By the end of the day Monday, every U.S. Senator should be well aware of who Ajit Varadaraj Pai of Kansas is, and what he stands for.
That’s because the upper legislative body of Congress will vote on his confirmation as FCC Chairman with no intervening action or debate at 5:30pm Eastern, following 2 1/2 hours of further consideration of Pai’s nomination.
The nomination of Pai has turned contentious, with Democratic Senators expressing their disapproval while key Republican Senators have voiced their support of Pai. The divergent sentiments on Pai are chiefly tied to the FCC’s rescission of Title II protections for “Net Neutrality,” and concerns that such a change would create preferential speeds for certain websites, and slower access to others.
Cantwell’s opposition to Pai’s role on the Commission was squarely due to his stance on Net Neutrality. Similar negativity was voiced by Sens. Ed Markey (D-Mass.) and Ron Wyden (D-Ore.).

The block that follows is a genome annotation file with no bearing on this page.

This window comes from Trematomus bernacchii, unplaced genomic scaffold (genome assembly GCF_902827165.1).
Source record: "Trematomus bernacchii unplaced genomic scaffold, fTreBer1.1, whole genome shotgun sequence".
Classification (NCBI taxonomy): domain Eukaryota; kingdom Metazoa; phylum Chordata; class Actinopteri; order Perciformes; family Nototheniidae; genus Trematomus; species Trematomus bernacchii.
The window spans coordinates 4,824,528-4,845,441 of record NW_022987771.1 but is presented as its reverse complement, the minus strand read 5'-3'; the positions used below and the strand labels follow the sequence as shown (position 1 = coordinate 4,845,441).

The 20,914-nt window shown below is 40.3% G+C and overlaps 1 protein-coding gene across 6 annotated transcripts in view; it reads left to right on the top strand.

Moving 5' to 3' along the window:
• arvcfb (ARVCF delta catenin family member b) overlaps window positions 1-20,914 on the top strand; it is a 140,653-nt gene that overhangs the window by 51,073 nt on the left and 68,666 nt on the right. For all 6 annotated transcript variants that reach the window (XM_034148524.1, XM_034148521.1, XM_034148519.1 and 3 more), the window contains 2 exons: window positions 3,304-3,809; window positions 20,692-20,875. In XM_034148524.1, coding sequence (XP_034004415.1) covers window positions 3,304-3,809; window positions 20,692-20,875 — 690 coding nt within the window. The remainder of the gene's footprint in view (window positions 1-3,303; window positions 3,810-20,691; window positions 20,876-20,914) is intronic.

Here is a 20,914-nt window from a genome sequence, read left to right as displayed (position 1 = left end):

Meanwhile, Montana Republican Sen. John Thune, who chairs the Senate Commerce Committee, praised Pai in a long statement delivered on the Senate floor. It was hardly a surprise, as Thune had an acrimonious relationship with Pai’s predecessor, Tom Wheeler.
While Democrats will get more chances to voice their opposition to Pai on Monday, it’s all political theater: While Democrats successfully put a halt to a unanimous consent agreement on Pai when Brendan Carr and Jessica Rosenworcel were given a “fast-track” approval to serve as FCC Commissioners, the Republicans have all the necessary Senate votes to keep Pai in place — unless an unexpected defection transpires.
Pai’s current term lapsed some 15 months ago, but can stay on the Commission until the end of the current Congress if a highly unlikely “no” vote happens on Monday.
With the “yes” vote, President Trump will immediately get the news, and seal Pai’s new term. This would be retroactively set for a July 1, 2016 start, and conclude June 30, 2021.
Also in the ether is the renomination of Carr for a term of five years that would begin July 1, 2018. As of yet there has been little, if any, debate or discussion on the nomination.